• All, every, totally, completely, absolutely, literally. If I’m writing “I packed my clothes and left the room.” It doesn’t help to say I packed all my clothes (it’s assumed I have them all). A quick test is to remove the suspect word and see if your meaning is intact.
  • That. I’m still surprised by the number of times I find a useless ‘that’ lurking in my writing – shoot on sight! Diana Urban suggests, “If a sentence still makes sense after removing ‘that’, delete it.”

Chopping out unnecessary words helps to move the reader along, cuts word count and make your work appear more professional.

5) Break it up with a dash

A dash often replaces the word ‘to’, as in “Breaking sentences with a dash moves readers forward – get the results you want with fewer words.”

An em dash marks an abrupt change of thought in a sentence—often replacing a colon or semicolon. It’s popular use has made it, as Kimberly Joki writes in Grammarly, “the Swiss army knife of punctuation.”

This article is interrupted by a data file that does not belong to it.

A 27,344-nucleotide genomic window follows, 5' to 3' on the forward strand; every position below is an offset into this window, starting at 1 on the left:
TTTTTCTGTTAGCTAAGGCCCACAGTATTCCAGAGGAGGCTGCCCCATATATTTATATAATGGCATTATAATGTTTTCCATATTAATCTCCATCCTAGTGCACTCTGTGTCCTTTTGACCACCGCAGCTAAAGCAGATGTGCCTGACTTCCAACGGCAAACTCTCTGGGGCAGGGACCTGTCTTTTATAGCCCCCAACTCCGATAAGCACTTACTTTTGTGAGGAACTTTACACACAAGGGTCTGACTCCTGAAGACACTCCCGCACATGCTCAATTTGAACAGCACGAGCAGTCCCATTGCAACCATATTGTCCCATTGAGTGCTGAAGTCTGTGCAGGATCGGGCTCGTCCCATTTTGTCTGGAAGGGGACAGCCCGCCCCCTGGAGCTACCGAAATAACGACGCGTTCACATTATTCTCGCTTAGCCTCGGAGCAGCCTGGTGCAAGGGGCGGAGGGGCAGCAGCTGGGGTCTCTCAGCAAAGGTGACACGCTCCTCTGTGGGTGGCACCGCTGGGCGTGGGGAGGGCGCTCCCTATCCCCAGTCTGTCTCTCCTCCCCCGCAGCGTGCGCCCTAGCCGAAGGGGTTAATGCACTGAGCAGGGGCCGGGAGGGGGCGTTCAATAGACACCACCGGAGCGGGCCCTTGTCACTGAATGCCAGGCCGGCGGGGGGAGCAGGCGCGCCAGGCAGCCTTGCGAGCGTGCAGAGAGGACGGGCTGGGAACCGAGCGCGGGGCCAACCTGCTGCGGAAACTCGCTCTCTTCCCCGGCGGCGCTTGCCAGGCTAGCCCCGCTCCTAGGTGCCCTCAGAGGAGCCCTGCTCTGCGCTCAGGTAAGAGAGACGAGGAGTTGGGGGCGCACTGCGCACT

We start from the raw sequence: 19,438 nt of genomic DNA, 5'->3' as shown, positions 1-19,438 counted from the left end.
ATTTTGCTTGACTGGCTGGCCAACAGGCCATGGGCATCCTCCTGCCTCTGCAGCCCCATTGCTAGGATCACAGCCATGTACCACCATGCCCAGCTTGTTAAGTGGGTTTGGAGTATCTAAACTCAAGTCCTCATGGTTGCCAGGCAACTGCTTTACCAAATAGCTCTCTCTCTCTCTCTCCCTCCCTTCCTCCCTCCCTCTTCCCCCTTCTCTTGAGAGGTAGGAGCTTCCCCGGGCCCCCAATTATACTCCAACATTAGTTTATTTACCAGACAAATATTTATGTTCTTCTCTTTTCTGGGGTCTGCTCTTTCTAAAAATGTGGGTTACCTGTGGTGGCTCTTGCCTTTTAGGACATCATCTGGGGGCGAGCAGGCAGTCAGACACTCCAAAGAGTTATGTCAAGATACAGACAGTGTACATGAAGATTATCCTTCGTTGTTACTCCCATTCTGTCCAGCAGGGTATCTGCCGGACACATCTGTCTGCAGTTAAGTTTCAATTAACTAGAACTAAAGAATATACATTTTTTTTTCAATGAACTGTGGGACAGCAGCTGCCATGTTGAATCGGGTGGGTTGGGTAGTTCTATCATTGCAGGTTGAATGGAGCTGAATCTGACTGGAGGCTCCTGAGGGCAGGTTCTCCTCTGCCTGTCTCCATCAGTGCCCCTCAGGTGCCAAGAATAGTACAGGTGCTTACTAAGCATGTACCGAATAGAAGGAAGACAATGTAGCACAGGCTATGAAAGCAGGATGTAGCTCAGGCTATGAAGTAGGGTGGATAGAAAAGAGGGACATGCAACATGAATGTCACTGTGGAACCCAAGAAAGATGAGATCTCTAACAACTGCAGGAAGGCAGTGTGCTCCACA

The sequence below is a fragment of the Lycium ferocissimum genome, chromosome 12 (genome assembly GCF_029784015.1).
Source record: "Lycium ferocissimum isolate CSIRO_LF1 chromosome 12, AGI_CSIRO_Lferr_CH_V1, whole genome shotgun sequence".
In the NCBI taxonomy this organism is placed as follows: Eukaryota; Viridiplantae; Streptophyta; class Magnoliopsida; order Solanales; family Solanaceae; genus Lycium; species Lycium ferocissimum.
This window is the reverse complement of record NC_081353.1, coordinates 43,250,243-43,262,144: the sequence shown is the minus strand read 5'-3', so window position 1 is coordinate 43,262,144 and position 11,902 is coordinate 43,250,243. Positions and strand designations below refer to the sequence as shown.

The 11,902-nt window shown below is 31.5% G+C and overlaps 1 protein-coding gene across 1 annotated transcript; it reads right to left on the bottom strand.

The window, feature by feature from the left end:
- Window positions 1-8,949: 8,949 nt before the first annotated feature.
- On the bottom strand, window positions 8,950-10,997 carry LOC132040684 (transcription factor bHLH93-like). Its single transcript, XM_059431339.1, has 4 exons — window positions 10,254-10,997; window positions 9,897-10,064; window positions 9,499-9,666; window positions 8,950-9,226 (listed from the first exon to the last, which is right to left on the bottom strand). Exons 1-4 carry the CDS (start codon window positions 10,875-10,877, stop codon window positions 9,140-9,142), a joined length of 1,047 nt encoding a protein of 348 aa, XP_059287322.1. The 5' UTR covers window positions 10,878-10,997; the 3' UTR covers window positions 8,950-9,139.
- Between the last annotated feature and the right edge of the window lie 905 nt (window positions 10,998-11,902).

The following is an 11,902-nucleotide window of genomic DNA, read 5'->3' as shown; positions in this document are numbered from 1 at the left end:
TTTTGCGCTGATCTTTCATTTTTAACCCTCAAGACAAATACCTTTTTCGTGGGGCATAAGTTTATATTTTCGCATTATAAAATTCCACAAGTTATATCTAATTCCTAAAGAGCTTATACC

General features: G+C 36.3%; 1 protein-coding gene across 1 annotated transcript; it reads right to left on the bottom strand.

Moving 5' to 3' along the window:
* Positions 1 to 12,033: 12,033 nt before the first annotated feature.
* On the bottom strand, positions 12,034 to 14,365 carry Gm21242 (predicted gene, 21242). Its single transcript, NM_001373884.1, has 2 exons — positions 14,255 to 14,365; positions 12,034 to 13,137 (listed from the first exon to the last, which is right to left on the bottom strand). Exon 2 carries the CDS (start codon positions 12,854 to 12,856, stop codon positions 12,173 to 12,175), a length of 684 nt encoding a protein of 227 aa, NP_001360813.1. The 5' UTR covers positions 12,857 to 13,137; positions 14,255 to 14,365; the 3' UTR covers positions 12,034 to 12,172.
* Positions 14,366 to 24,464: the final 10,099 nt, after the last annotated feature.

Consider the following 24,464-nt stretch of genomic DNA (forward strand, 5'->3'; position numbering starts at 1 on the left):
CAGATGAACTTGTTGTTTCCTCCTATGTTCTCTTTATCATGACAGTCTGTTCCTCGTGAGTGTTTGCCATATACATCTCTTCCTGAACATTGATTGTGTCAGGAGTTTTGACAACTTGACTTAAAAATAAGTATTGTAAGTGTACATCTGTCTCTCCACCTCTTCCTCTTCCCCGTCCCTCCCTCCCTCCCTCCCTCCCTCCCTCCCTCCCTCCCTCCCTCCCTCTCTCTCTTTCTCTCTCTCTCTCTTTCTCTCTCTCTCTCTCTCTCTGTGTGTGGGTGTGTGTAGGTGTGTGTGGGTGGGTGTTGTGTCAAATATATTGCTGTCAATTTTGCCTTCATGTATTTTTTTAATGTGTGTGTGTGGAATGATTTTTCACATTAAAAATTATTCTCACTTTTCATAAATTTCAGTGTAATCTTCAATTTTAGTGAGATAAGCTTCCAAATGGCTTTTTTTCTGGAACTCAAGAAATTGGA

Here’s an example from the post Why you are so damn distracted and how to finally get stuff done on my site: .

I took this original writing:

You can think of your brain as a sentry on speed. It’s job (all 3 pounds of it) is to keep you safe from harm. So anything that appears to need attention, your brain’s attention gets it.

With dashes, I cropped 8 unnecessary words and gave the writing some punch:

Think of your brain as a sentry on speed. It’s job – all 3 pounds of it – is to keep you safe—anything that needs attention gets it.

6) Ask a question

Let me ask you a question…

Are you using questions in your blog?

When we read a question a light goes on in our brain (this is probably not scientifically accurate) that says “Huh, I wonder what the answer is?”

That’s a good thing because now your reader is engaged and wants to read on.